Let’s get one thing straight right now: Native Americans knew well before 1832 where the Mississippi River started. So, what July 13, 1832, represents is the day when someone told the world about it.
That someone was Henry Rowe Schoolcraft. Schoolcraft worked for the U.S. government, responsible for relations with Native Americans of the Upper Great Lakes Region. He married a Native-American woman, Jane Johnston, and conducted his work with sincerity and respect. He was also an explorer and writer, and he sought to investigate a doubtful claim of where the Mississippi River actually began. An Ojibwe leader named Ozawindib showed Schoolcraft to the place where the Mississippi formed a small channel draining out of a small Minnesota lake—and the rest was history.
The lake is now named Lake Itasca, and it lies within Itasca State Park in northern Minnesota. The small channel has become quite a tourist site, and it has been stabilized with a small dam covered with a row of rocks that lets visitors walk across the 20-foot-wide Mississippi (I’ve done it—it’s fun). And here begins one of the greatest rivers in the world.
The Mississippi leaves the lake at 1475 feet above sea level and falls gently—very gently—to the sea below New Orleans. A drop of water leaving Lake Itasca takes about three months to hit the ocean. And it is a long journey, somewhere above 2,350 miles—different sources report different lengths, with Itasca State Park claiming the longest, at 2,552 miles. The Missouri River, which is a tributary of the Mississippi, is actually about 100 miles longer. When the entire length of the Missouri-Mississippi is combined, the river’s 3,710-mile length makes it the fourth longest in the world, behind the Nile, Amazon and Yangtze Rivers.
The watershed of the Mississippi is just as impressive, covering all or part of 32 states and a sliver of 2 Canadian provinces. The total area, 1.2 million square miles, includes about 40% of the continental United States. The river’s two main tributaries are the Missouri, flowing from the West, and the Ohio, flowing from the East. The Ohio River stretches the definition of a tributary, as it actually carries more water than the Mississippi where the two meet in Cairo, Illinois.
The Mississippi has always held a central role in American culture (e.g., the writings of Mark Twain) and commerce. The US Army Corps of Engineers has built and maintains 29 locks and dams in the upper Mississippi that allows boat and barge traffic from Minneapolis to the ocean. The Midwestern farmlands of the Mississippi watershed are the nation’s “bread-basket,” and most of the nation’s agricultural exports start there, travel on barges down the river and leave through the Port of New Orleans. Adds to that exports of petroleum products and other bulk commodities, and the several ports in the New Orleans area together comprise the largest port district in the world.
The river is subject to frequent floods, as snow-melt from the West and spring rainfall from the East and Midwest swell its discharge. The largest occurred in 1927, when the river was 80 miles wide in some places. That flood led to massive interventions by the US Army Corps of Engineers, building levees and other control structures. Massive flooding followed in 1937, 1973, and as recently as 2019.
The river and its watershed are equally important for conservation. The Mississippi Flyway is the route for 40% of the nation’s migratory waterfowl moving semi-annually between breeding grounds in Canada and wintering grounds in the southern U.S. and Latin America. One quarter of all freshwater fish species in North America live in the watershed and 560% of all bird species.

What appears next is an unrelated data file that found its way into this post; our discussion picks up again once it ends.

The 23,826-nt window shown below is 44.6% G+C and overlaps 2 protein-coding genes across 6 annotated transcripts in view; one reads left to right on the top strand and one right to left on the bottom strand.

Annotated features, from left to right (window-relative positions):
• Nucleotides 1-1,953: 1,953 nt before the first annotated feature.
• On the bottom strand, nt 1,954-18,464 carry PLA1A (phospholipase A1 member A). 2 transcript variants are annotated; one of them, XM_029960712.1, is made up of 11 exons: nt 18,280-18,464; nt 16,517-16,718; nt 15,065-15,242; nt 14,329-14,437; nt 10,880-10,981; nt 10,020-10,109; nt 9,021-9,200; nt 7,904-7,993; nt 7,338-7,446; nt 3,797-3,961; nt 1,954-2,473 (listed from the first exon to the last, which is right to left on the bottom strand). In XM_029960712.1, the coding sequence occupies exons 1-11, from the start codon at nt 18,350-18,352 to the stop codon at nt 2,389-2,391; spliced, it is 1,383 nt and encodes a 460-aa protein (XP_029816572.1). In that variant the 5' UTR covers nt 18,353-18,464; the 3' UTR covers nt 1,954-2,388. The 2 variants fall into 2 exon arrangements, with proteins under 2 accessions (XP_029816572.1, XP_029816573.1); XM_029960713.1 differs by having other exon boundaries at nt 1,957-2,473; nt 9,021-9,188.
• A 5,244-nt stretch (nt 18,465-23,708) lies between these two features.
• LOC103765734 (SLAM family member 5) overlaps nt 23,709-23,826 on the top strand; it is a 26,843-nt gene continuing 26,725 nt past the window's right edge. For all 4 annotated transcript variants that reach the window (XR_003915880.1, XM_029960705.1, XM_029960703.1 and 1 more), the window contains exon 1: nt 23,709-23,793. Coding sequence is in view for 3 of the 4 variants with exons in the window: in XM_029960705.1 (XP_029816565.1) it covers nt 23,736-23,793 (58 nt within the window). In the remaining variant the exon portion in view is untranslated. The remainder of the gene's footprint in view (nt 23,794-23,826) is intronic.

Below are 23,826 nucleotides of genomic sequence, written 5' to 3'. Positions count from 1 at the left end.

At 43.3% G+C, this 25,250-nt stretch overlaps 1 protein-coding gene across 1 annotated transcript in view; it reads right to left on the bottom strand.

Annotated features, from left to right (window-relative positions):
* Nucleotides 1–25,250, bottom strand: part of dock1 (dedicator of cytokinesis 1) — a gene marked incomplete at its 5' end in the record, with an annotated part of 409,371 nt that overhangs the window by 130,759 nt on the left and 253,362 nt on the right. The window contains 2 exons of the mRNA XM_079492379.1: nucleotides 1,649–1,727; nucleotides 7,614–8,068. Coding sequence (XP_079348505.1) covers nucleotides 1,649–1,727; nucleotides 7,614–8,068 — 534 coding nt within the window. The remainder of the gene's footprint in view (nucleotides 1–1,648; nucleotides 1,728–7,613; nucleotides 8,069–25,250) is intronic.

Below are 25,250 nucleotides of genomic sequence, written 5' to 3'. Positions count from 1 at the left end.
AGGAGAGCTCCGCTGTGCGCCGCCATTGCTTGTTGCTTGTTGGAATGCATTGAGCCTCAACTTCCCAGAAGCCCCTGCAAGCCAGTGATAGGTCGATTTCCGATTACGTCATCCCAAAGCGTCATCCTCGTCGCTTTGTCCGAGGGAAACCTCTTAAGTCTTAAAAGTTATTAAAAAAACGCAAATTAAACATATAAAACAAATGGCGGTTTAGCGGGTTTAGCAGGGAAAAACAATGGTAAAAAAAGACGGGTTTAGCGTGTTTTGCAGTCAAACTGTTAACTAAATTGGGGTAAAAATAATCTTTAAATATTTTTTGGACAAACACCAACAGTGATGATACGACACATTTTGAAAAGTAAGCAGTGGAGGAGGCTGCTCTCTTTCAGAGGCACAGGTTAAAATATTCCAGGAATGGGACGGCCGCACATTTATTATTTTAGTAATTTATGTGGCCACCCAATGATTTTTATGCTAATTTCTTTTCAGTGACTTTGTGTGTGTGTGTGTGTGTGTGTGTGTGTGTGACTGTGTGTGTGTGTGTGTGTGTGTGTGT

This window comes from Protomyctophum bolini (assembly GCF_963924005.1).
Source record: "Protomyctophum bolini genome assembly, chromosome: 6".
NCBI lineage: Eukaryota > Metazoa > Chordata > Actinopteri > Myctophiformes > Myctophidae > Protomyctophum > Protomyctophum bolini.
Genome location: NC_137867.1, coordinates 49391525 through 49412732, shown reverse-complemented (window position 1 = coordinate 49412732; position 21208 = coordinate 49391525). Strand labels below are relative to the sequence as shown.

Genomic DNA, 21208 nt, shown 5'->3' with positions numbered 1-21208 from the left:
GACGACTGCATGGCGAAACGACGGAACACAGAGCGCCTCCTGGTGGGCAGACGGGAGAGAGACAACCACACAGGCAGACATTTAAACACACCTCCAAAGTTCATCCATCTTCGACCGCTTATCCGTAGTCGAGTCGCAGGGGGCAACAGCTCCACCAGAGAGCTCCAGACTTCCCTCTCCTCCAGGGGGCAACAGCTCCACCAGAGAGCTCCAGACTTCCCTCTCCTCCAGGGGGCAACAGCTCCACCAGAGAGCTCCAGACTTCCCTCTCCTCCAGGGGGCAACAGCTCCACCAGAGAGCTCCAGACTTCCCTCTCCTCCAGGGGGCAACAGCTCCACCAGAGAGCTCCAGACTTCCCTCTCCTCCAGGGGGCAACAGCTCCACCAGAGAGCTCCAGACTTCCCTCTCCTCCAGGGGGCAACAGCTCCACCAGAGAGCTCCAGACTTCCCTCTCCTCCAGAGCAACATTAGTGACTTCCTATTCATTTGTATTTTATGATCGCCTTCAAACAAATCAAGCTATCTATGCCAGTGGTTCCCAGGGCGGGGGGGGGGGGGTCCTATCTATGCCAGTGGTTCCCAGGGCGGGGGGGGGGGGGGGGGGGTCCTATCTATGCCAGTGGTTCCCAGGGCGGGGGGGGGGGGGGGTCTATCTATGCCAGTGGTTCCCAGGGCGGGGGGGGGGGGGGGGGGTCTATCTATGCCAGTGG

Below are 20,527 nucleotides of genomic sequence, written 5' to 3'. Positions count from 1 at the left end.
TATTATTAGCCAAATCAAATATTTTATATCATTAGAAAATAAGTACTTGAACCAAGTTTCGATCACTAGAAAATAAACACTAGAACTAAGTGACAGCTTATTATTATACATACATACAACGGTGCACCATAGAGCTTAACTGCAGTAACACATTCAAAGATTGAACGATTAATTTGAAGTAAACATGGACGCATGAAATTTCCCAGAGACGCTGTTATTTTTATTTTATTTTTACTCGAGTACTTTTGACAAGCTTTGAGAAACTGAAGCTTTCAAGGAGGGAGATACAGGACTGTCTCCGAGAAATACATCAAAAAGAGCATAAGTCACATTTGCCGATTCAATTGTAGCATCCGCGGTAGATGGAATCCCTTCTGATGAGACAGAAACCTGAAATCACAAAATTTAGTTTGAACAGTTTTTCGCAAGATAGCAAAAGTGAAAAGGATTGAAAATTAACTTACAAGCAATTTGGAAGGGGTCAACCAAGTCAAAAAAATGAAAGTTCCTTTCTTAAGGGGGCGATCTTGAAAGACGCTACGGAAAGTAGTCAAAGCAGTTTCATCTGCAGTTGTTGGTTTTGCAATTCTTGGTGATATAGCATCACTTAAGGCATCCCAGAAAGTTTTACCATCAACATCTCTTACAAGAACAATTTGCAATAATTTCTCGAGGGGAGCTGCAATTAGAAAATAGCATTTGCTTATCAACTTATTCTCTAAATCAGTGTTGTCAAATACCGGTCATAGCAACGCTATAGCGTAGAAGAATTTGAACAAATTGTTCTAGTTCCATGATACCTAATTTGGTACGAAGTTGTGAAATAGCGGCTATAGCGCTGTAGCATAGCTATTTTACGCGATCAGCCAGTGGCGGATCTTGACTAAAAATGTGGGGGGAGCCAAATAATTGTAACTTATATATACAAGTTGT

Of particular importance is the diversity of freshwater mussels. Most of the 39 species live in the clear upper waters of the Mississippi. For about 40 years bracketing the start of the 20th Century, the shells of these mussels were heavily exploited to make buttons, an industry ended when plastic buttons took over. Today, commercial mussel harvest is prohibited to protect the dwindling populations of the animals, which have also been impacted by dams, sedimentation and pollution. Several species are endangered, listed either by the federal or state governments.
Altogether, the Mississippi River shows us how important and how fickle are the rivers of nature. As Mark Twain said:
“One who knows the Mississippi will promptly aver—not aloud, but to himself—that ten thousand River Commissions, with the mines of the world at their back, cannot tame that lawless stream, cannot curb it or confine it, cannot say to it, Go here, or Go there, and make it obey; cannot save a shore which it has sentenced; cannot bar its path with an obstruction which it will not tear down, dance over, and laugh at.”
Garth, Gary. 2016. American beginnings: The source of the Mississippi River. USA Today, Nov. 4, 2016. Available at: https://www.usatoday.com/story/travel/destinations/2016/11/04/mississippi-river-source-headwaters/93241254/. Accessed March 23, 2020.
National Park Service. Mississippi River Facts. Available at: https://www.nps.gov/miss/riverfacts.htm. Accessed March 23, 2020.
National Weather Service. Mississippi River Flood History 1543-Present. Available at: https://www.weather.gov/lix/ms_flood_history. Accessed March 23, 2020.
State Historical Society of Missouri. Henry Row Schoolcraft. Available at: https://historicmissourians.shsmo.org/historicmissourians/name/s/schoolcraft/. Accessed March 23, 2020.
Wisconsin Department of Natural Resources. Freshwater mussels of the Mississippi River. Available at: https://dnr.wi.gov/topic/watersheds/basins/mississippi/mussels.html. Accessed March 23, 2020.